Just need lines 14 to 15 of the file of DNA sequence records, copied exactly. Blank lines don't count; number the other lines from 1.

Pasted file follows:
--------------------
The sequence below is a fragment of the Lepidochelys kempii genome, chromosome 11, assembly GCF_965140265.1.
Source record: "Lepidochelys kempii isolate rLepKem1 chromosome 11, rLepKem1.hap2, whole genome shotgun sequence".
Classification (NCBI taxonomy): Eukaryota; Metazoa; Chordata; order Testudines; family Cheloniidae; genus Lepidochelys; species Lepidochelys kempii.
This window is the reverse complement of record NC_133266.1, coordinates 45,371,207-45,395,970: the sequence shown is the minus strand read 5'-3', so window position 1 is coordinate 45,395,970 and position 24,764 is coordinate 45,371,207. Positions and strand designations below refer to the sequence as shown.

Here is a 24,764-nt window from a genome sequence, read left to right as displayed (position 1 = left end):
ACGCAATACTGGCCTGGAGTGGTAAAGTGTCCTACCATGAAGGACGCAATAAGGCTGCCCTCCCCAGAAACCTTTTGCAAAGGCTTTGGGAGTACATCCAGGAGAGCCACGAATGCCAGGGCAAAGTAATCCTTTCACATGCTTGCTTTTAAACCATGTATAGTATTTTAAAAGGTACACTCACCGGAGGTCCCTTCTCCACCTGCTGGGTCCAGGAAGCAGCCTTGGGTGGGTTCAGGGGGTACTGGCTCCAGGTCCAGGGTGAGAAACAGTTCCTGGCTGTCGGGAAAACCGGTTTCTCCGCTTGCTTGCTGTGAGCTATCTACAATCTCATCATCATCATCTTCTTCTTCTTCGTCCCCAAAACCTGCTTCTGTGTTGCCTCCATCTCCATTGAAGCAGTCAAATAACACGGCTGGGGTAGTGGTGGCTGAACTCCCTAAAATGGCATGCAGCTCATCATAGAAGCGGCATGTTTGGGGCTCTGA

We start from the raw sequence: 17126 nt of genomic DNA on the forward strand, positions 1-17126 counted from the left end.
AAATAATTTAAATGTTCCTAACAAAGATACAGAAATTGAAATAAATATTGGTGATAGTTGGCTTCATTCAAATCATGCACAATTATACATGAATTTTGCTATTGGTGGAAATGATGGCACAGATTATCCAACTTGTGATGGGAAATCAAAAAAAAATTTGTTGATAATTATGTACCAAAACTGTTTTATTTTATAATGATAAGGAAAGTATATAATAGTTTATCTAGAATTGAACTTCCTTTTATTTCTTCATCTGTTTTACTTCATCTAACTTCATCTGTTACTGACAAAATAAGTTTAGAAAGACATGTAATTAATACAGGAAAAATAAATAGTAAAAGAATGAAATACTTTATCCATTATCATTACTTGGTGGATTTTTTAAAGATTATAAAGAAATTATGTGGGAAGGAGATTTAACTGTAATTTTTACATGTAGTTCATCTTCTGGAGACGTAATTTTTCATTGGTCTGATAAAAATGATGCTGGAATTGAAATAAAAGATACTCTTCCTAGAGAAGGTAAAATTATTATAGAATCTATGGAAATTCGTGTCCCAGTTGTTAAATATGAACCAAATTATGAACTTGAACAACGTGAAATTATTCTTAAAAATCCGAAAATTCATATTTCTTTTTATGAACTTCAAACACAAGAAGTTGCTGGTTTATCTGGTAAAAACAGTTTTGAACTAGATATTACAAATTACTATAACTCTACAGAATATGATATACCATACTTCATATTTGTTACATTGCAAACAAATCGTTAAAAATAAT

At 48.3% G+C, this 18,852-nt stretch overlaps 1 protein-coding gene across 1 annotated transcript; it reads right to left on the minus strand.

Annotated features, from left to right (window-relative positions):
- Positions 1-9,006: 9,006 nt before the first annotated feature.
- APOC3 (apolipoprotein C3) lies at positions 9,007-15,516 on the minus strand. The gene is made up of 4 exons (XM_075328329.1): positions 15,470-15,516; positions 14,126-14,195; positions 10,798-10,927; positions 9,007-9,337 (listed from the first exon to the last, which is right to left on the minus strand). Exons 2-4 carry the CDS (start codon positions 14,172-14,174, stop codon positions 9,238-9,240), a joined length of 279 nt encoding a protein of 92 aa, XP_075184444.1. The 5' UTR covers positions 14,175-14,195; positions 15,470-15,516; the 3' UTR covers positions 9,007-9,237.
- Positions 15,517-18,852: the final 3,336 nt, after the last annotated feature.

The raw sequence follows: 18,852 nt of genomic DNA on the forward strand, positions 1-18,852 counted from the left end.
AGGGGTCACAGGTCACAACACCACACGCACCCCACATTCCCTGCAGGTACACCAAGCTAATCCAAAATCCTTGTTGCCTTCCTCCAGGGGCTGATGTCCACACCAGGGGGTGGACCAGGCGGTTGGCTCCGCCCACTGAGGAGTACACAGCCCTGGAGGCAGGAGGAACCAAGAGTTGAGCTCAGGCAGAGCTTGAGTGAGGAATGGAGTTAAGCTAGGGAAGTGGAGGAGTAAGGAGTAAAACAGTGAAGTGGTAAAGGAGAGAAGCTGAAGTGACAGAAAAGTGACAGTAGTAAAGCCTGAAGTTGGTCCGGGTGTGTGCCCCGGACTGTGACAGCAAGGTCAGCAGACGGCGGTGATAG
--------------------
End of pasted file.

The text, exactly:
The raw sequence follows: 18,852 nt of genomic DNA on the forward strand, positions 1-18,852 counted from the left end.
AGGGGTCACAGGTCACAACACCACACGCACCCCACATTCCCTGCAGGTACACCAAGCTAATCCAAAATCCTTGTTGCCTTCCTCCAGGGGCTGATGTCCACACCAGGGGGTGGACCAGGCGGTTGGCTCCGCCCACTGAGGAGTACACAGCCCTGGAGGCAGGAGGAACCAAGAGTTGAGCTCAGGCAGAGCTTGAGTGAGGAATGGAGTTAAGCTAGGGAAGTGGAGGAGTAAGGAGTAAAACAGTGAAGTGGTAAAGGAGAGAAGCTGAAGTGACAGAAAAGTGACAGTAGTAAAGCCTGAAGTTGGTCCGGGTGTGTGCCCCGGACTGTGACAGCAAGGTCAGCAGACGGCGGTGATAG